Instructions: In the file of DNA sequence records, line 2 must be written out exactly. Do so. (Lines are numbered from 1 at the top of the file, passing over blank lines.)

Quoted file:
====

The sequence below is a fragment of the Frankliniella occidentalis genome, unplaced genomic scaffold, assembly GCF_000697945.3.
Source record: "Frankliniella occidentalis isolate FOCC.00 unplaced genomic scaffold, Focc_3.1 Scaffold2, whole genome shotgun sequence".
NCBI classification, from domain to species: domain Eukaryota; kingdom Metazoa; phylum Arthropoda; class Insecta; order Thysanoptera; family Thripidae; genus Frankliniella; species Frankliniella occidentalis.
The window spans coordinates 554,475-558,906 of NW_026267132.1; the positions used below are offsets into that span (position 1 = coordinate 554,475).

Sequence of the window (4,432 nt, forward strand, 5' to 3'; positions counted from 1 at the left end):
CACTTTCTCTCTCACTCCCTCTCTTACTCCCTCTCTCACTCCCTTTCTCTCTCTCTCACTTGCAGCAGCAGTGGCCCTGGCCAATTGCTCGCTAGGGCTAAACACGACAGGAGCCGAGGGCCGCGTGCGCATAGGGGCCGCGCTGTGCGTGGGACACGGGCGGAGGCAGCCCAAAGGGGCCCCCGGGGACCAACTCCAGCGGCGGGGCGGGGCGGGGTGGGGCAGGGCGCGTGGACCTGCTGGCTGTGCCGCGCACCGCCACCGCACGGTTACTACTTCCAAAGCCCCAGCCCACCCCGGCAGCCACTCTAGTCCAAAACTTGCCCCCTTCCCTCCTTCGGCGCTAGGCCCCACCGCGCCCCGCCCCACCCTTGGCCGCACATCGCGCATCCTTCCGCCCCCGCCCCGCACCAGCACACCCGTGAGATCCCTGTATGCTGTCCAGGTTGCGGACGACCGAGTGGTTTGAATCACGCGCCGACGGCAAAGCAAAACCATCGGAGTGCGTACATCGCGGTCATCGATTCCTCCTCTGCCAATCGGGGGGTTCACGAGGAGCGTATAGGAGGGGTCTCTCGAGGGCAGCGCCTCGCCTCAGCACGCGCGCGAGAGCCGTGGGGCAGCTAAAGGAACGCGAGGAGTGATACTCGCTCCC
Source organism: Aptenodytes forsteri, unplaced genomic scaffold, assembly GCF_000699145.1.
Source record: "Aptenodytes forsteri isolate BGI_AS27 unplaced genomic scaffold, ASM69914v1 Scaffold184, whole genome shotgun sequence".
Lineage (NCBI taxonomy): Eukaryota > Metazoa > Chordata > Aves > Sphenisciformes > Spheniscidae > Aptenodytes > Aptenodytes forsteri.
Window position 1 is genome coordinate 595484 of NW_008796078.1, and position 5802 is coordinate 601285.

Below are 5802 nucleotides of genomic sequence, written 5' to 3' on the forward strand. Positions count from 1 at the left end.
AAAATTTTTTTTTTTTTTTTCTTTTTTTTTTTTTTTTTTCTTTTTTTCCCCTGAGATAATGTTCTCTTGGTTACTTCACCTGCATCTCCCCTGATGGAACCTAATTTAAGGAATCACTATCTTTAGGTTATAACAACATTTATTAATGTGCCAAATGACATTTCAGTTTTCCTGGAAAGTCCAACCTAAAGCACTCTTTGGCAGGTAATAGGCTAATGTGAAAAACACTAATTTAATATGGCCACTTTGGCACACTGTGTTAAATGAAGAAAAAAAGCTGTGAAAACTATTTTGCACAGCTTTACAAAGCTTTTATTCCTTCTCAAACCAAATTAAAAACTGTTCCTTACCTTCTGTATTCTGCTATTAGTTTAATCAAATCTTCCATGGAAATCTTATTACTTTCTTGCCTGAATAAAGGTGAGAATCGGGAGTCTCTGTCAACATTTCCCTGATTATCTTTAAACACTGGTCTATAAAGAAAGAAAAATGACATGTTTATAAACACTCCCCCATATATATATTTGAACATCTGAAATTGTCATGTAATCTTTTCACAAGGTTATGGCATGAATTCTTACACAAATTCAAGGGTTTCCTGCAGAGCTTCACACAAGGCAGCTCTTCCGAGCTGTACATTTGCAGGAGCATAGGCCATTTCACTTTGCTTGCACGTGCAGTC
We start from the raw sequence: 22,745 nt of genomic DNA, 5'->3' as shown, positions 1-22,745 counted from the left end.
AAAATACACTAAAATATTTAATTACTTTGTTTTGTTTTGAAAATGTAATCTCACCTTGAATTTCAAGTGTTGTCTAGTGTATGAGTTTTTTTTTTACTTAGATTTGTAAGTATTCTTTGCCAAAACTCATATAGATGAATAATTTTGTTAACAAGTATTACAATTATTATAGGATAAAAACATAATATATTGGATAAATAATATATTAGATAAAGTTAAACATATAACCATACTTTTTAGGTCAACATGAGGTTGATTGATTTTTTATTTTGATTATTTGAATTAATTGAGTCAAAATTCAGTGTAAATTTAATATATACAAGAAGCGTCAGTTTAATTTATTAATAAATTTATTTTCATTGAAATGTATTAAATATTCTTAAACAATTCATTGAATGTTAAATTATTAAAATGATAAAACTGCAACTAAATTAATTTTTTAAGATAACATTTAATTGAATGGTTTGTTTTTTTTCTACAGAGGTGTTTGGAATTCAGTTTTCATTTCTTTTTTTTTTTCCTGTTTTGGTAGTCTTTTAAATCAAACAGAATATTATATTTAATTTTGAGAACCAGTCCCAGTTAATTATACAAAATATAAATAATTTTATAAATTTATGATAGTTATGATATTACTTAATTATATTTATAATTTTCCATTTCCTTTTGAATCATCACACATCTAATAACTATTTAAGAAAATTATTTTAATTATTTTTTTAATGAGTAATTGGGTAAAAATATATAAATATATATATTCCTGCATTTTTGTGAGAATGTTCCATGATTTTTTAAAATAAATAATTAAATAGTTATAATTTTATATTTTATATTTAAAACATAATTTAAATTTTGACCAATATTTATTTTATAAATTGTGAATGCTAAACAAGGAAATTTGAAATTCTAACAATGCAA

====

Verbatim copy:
Source record: "Frankliniella occidentalis isolate FOCC.00 unplaced genomic scaffold, Focc_3.1 Scaffold2, whole genome shotgun sequence".